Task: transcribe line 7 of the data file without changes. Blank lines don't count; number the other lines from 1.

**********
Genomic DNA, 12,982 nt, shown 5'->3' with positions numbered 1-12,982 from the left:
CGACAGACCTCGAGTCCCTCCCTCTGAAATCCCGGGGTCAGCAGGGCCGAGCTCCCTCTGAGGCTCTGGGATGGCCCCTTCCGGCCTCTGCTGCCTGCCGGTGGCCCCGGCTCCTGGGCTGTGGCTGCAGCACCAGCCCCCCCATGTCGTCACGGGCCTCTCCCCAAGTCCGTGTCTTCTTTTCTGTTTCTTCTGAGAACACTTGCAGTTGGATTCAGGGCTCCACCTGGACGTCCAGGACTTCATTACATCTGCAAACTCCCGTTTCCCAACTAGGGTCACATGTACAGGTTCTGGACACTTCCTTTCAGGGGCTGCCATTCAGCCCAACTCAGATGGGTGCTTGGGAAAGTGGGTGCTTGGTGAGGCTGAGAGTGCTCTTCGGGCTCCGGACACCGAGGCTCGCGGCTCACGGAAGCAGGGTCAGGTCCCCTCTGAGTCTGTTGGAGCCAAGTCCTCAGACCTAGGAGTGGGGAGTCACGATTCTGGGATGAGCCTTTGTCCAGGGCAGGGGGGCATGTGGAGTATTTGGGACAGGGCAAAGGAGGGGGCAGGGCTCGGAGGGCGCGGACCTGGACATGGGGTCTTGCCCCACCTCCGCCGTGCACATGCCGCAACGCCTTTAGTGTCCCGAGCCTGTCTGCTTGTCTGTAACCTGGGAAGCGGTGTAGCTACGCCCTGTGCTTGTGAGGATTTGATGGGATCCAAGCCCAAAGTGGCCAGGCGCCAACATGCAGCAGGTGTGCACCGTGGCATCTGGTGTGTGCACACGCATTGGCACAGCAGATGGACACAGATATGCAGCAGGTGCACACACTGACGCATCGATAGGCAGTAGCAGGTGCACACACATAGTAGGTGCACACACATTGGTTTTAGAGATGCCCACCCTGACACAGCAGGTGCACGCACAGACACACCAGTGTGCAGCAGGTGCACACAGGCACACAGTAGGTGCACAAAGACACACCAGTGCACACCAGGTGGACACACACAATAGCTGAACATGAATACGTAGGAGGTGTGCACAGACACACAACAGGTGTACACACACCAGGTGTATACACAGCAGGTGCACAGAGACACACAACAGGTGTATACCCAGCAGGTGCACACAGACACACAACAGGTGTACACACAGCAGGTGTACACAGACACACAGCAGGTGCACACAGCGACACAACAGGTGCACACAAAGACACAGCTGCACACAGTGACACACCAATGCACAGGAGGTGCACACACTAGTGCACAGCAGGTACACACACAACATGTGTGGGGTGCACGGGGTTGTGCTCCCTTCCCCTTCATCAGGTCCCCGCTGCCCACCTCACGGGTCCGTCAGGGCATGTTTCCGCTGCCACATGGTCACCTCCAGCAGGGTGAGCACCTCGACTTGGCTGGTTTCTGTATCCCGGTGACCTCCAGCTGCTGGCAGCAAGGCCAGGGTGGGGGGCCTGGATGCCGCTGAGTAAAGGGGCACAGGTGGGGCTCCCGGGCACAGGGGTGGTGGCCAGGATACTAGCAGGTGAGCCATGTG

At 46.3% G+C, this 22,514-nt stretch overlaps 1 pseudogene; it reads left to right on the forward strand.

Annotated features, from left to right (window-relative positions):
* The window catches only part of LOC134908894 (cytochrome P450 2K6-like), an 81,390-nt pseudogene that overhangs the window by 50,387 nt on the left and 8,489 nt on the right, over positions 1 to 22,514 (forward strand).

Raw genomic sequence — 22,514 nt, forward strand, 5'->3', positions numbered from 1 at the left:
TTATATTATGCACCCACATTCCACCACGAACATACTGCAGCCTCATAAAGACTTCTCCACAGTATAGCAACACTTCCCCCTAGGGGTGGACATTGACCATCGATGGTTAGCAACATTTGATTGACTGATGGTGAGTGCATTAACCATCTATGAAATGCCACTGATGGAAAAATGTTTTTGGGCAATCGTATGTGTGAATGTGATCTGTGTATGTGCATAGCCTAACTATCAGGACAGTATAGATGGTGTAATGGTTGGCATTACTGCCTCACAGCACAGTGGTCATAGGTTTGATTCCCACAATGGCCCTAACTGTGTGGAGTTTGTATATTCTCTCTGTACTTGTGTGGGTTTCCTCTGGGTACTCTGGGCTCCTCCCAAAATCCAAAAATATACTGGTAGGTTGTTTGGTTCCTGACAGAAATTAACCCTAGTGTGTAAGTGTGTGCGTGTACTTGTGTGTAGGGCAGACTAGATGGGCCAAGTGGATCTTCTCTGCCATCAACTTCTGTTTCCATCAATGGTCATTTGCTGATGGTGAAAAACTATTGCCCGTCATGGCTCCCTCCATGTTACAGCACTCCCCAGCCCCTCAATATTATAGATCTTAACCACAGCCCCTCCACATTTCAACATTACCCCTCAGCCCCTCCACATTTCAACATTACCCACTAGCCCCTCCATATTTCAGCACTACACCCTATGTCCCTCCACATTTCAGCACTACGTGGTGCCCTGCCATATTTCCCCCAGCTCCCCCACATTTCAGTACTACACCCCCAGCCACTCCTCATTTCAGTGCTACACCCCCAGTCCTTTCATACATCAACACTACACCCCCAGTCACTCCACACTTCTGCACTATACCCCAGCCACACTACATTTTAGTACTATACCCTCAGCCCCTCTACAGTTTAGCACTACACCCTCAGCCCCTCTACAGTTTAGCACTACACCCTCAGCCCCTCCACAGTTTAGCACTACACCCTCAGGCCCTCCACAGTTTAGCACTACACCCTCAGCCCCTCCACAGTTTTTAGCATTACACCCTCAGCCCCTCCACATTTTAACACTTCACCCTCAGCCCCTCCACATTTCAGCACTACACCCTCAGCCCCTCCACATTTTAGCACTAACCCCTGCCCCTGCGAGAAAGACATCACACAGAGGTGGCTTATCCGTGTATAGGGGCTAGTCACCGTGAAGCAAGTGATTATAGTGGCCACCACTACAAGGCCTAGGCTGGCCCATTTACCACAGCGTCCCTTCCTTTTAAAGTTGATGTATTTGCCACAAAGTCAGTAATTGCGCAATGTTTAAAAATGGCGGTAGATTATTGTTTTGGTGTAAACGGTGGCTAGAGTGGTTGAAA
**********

TTATATTATGCACCCACATTCCACCACGAACATACTGCAGCCTCATAAAGACTTCTCCACAGTATAGCAACACTTCCCCCTAGGGGTGGACATTGACCATCGATGGTTAGCAACATTTGATTGACTGATGGTGAGTGCATTAACCATCTATGAAATGCCACTGATGGAAAAATGTTTTTGGGCAATCGTATGTGTGAATGTGATCTGTGTATGTGCATAGCCTAACTATCAGGACAGTATAGATGGTGTAATGGTTGGCATTACTGCCTCACAGCACAGTGGTCATAGGTTTGATTCCCACAATGGCCCTAACTGTGTGGAGTTTGTATATTCTCTCTGTACTTGTGTGGGTTTCCTCTGGGTACTCTGGGCTCCTCCCAAAATCCAAAAATATACTGGTAGGTTGTTTGGTTCCTGACAGAAATTAACCCTAGTGTGTAAGTGTGTGCGTGTACTTGTGTGTAGGGCAGACTAGATGGGCCAAGTGGATCTTCTCTGCCATCAACTTCTGTTTCCATCAATGGTCATTTGCTGATGGTGAAAAACTATTGCCCGTCATGGCTCCCTCCATGTTACAGCACTCCCCAGCCCCTCAATATTATAGATCTTAACCACAGCCCCTCCACATTTCAACATTACCCCTCAGCCCCTCCACATTTCAACATTACCCACTAGCCCCTCCATATTTCAGCACTACACCCTATGTCCCTCCACATTTCAGCACTACGTGGTGCCCTGCCATATTTCCCCCAGCTCCCCCACATTTCAGTACTACACCCCCAGCCACTCCTCATTTCAGTGCTACACCCCCAGTCCTTTCATACATCAACACTACACCCCCAGTCACTCCACACTTCTGCACTATACCCCAGCCACACTACATTTTAGTACTATACCCTCAGCCCCTCTACAGTTTAGCACTACACCCTCAGCCCCTCTACAGTTTAGCACTACACCCTCAGCCCCTCCACAGTTTAGCACTACACCCTCAGGCCCTCCACAGTTTAGCACTACACCCTCAGCCCCTCCACAGTTTTTAGCATTACACCCTCAGCCCCTCCACATTTTAACACTTCACCCTCAGCCCCTCCACATTTCAGCACTACACCCTCAGCCCCTCCACATTTTAGCACTAACCCCTGCCCCTGCGAGAAAGACATCACACAGAGGTGGCTTATCCGTGTATAGGGGCTAGTCACCGTGAAGCAAGTGATTATAGTGGCCACCACTACAAGGCCTAGGCTGGCCCATTTACCACAGCGTCCCTTCCTTTTAAAGTTGATGTATTTGCCACAAAGTCAGTAATTGCGCAATGTTTAAAAATGGCGGTAGATTATTGTTTTGGTGTAAACGGTGGCTAGAGTGGTTGAAA